The the yarn needs to be knit so tightly with fine needles, so there are no gaps in the fabric.

If you knit with 2 or 3-ply yarns there will not be enough twist to hold the individual wool fibers close together and the wind will blow right through the yarn.

If you use a 5-ply with enough ply twist to hold the yarn round, then there will be gaps between the yarn and the wind will blow through the fabric carrying heat away from the body.

Hand spun, hand knit fabrics can be so warm that they feel like magic.  Most do not make the cut.

Power 2

When I started spinning, one teacher loved drop spindles that would spin for a long time.  My first drop spindles were designed in this school of thought.  And, I would still say that a CD on a dowel is a good drop spindle for teaching spinning to kids.

However, rotation is twist, and spinning is about converting rotation in the spindle into twist in the yarn. If the rotation stays in the spindle, then twist is not going into the yarn.  A drop spindle that spins for a long time is making yarn slowly.

I like a spindle that makes yarn quickly.  That is, I like a spindle that spins fast, and quickly transfers its rotational energy to the yarn. Such a spindle is faster than almost any modern wheel.

I like  small diameter, dense whorls, and/or whorls that can be taken off to let the copp act as the whorl.

And for woolen, where you can thigh rolls with one hand as you draft long draw with the other, and then wind on with  reverse thigh rolls. a spindle can be wicked fast.  A spindle with a 2.25 mm thick shaft powered by a thigh roll against a heavy leather apron, with a little rosin can spin woolen yarn at very close to the speed offered by Alden Amos for an active spinner with a common great wheel (without a miner head). However, this is a lot of not very ergonomic work.

Better is a Charkha.  Most folk these days do not use a Charkha for wool because the low grist wool singles that most spin does not need or want as much twist as a Charkha will supply. If you need to put a lot of twist in a fine woolen yarn, a Charkha is a very reasonable option.  And they are not in fashion now, so they are reasonably priced.

On the other hand, while a Charkha is fast, making a lot of fine yarn takes a lot of twist which is energy that must come from one arm.  I think that a double treadle wheel is better because it allows both legs to deliver energy.

Sunday, January 25, 2015

Power

Somebody said they wanted a wheel that was fast and easy to treadle.

However, on a high ratio wheel that will insert twist at thousands of rpm, each stroke of the treadle must deliver as much energy as 3 or 4 strokes of a lower ratio wheel.  Thus, the force behind each stroke of the treadle must 3 or 4 times greater than the force required for a wheel inserting only a 1,000 rpm of twist.

If your wheel produces 200 yards per hour of a yarn, and  my wheel puts out 600 yards per hour of the same yarn, then I have to treadle 3 times as hard as you, to twist 3 times as much yarn in the same time.  It can be done, it is like bicycling at a good pace up a gentile incline - just that one does not get to coast down back down the hill.  All that energy of the "climb" is captured as twist in yarn, rather than as potential energy on a hill.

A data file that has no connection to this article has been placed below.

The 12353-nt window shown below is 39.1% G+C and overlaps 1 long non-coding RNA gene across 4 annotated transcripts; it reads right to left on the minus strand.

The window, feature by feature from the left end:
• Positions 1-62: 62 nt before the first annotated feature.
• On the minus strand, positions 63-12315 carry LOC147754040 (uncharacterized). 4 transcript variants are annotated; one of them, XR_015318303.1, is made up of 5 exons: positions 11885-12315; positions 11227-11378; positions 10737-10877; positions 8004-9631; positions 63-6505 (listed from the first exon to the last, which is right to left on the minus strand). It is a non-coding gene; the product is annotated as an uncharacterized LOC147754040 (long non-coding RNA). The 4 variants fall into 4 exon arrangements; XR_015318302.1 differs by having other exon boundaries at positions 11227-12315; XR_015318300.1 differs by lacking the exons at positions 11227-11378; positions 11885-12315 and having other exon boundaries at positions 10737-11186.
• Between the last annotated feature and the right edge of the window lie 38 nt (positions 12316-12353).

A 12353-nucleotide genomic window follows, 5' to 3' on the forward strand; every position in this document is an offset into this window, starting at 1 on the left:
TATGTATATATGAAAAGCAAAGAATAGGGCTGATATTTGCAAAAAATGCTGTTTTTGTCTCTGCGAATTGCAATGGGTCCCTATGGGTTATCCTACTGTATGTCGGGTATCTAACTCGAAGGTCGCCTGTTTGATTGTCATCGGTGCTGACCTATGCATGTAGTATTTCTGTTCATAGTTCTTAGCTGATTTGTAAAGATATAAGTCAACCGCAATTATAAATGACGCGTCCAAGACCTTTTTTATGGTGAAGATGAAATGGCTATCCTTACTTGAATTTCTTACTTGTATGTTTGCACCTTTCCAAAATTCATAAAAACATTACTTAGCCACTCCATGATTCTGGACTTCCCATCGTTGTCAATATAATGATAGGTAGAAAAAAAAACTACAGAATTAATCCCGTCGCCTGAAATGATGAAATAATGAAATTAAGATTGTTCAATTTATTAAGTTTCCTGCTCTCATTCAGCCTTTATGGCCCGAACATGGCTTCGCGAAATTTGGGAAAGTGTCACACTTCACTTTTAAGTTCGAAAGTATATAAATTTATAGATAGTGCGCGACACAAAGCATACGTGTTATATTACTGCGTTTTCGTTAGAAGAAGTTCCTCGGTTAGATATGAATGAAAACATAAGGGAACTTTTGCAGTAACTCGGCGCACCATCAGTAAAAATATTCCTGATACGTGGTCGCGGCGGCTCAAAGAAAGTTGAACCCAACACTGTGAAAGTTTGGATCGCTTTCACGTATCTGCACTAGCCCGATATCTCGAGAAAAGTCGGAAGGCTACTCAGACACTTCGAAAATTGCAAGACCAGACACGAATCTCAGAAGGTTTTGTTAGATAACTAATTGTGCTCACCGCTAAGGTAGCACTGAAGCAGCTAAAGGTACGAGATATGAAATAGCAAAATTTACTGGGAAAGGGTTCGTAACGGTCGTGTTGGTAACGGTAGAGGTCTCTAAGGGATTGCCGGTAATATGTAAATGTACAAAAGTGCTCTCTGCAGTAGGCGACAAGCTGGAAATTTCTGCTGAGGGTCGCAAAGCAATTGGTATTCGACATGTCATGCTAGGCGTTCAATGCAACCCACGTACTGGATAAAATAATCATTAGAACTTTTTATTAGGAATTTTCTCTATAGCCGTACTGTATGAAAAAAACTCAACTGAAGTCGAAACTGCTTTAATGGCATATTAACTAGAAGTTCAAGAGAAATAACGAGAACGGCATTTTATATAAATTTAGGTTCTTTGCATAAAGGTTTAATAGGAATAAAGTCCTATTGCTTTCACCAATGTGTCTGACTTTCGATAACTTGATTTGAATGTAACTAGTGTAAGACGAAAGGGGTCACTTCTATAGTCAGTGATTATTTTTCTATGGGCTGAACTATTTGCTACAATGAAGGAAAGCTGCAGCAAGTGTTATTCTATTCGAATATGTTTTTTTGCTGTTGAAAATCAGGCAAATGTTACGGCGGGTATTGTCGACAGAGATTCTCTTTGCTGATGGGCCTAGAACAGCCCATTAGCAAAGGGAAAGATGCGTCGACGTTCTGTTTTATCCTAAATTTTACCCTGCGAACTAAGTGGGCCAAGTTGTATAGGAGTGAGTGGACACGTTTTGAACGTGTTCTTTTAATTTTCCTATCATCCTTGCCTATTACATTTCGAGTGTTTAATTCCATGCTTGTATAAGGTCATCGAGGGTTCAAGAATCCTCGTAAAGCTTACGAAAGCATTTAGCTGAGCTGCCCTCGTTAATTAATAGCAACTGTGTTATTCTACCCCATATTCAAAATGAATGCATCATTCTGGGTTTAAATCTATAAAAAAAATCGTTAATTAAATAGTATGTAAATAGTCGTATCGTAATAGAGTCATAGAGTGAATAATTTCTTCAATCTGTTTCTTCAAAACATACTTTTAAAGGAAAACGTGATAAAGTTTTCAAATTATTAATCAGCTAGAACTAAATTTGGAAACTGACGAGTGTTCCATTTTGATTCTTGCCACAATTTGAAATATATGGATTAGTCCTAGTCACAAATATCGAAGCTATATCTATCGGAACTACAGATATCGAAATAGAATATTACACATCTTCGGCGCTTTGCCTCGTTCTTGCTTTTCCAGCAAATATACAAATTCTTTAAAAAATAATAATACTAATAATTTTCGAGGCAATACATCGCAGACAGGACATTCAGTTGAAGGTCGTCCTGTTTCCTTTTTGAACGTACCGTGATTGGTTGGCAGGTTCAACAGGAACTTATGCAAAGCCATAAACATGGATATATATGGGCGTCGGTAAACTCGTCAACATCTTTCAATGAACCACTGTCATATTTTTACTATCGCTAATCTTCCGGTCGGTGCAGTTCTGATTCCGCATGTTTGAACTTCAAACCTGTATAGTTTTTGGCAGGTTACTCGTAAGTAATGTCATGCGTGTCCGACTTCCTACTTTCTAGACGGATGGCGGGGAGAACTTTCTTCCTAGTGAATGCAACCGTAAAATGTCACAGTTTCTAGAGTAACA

Folks sit down at my wheel and say, "Oh, my god, that is hard to treadle!" Yes, it is ~3-times as hard to treadle because it is making yarn 3-times as fast.

There are good lunches, and there are fast lunches, but there is no such thing as a free lunch. Twist is energy, and it must come from somewhere. There is no such thing as "free energy".


The closest thing is :  http://en.wikipedia.org/wiki/Gibbs_free_energy

Saturday, January 24, 2015

Spinning Demo

I will be at Carson Demers presentation on Wed night.  see http://treadles2threads.blogspot.com/.

I will have new gear for the show and tell, that I have not  demonstrated in public.  It is not new, it is right out of Alden's Big Blue Book, but it is not stuff you are likely to often see. And, you are not likely to see others spinning that fast.  

Make it work, then make it pretty. This gear is still at the "Ugly, but works stage".

I find having thousands of yards of good yarn is better than having a few yards of very pretty yarn and thousands of yards of imaginary yarn that you would spin if you had the time, tools, and skill. I find that real, good yarn is more useful than imaginary perfect yarn. 

Except that having real, good  yarn at hand when you need it, makes it perfect.

Friday, January 23, 2015

RPM update

The new geometry is faster, and it took me months to learn to use it.  Net drive ratio is on the order of just over 58. so with my normal treadle cadence of 90, I should get just over 5200 rpm of spin insertion. I have not even come close.

Drive band(s) slip was on the order of 20%, meaning actual twist insertion was only about 4,200 rpm.

However, 4200 was as fast as I could spin for months.  Now, I am more comfortable with that kind of speed.

Thus, last night, some more tension on the drive bands, (using a pair of 8 oz weights with a spring between them), and this morning twist insertion is up around 4,800 rpm.

For 9 tpi worsted, that is ~14 yards per minute, which is faster than I can pull fiber off the distaff, so I am working on a new distaff design and geometry.